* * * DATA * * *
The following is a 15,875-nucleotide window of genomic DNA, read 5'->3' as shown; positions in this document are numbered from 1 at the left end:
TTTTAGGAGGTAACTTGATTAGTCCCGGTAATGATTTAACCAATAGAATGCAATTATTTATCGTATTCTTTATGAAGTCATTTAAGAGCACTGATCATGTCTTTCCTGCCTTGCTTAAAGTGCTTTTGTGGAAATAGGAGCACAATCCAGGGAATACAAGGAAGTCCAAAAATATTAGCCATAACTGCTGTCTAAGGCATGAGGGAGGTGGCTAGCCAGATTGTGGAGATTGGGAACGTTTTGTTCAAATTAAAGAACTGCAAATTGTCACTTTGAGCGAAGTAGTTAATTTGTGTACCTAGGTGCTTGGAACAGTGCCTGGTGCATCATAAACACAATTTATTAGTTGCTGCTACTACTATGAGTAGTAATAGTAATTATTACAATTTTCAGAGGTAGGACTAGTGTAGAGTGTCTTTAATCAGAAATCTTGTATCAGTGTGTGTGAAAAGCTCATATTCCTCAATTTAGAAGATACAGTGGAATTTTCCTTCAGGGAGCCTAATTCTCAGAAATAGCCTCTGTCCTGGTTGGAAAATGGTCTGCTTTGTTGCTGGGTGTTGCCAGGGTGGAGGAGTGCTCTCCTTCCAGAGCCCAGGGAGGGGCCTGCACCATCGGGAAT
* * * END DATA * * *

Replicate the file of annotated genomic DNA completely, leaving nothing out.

The following is a 15,875-nucleotide window of genomic DNA, read 5'->3' as shown; positions in this document are numbered from 1 at the left end:
TTTTAGGAGGTAACTTGATTAGTCCCGGTAATGATTTAACCAATAGAATGCAATTATTTATCGTATTCTTTATGAAGTCATTTAAGAGCACTGATCATGTCTTTCCTGCCTTGCTTAAAGTGCTTTTGTGGAAATAGGAGCACAATCCAGGGAATACAAGGAAGTCCAAAAATATTAGCCATAACTGCTGTCTAAGGCATGAGGGAGGTGGCTAGCCAGATTGTGGAGATTGGGAACGTTTTGTTCAAATTAAAGAACTGCAAATTGTCACTTTGAGCGAAGTAGTTAATTTGTGTACCTAGGTGCTTGGAACAGTGCCTGGTGCATCATAAACACAATTTATTAGTTGCTGCTACTACTATGAGTAGTAATAGTAATTATTACAATTTTCAGAGGTAGGACTAGTGTAGAGTGTCTTTAATCAGAAATCTTGTATCAGTGTGTGTGAAAAGCTCATATTCCTCAATTTAGAAGATACAGTGGAATTTTCCTTCAGGGAGCCTAATTCTCAGAAATAGCCTCTGTCCTGGTTGGAAAATGGTCTGCTTTGTTGCTGGGTGTTGCCAGGGTGGAGGAGTGCTCTCCTTCCAGAGCCCAGGGAGGGGCCTGCACCATCGGGAAT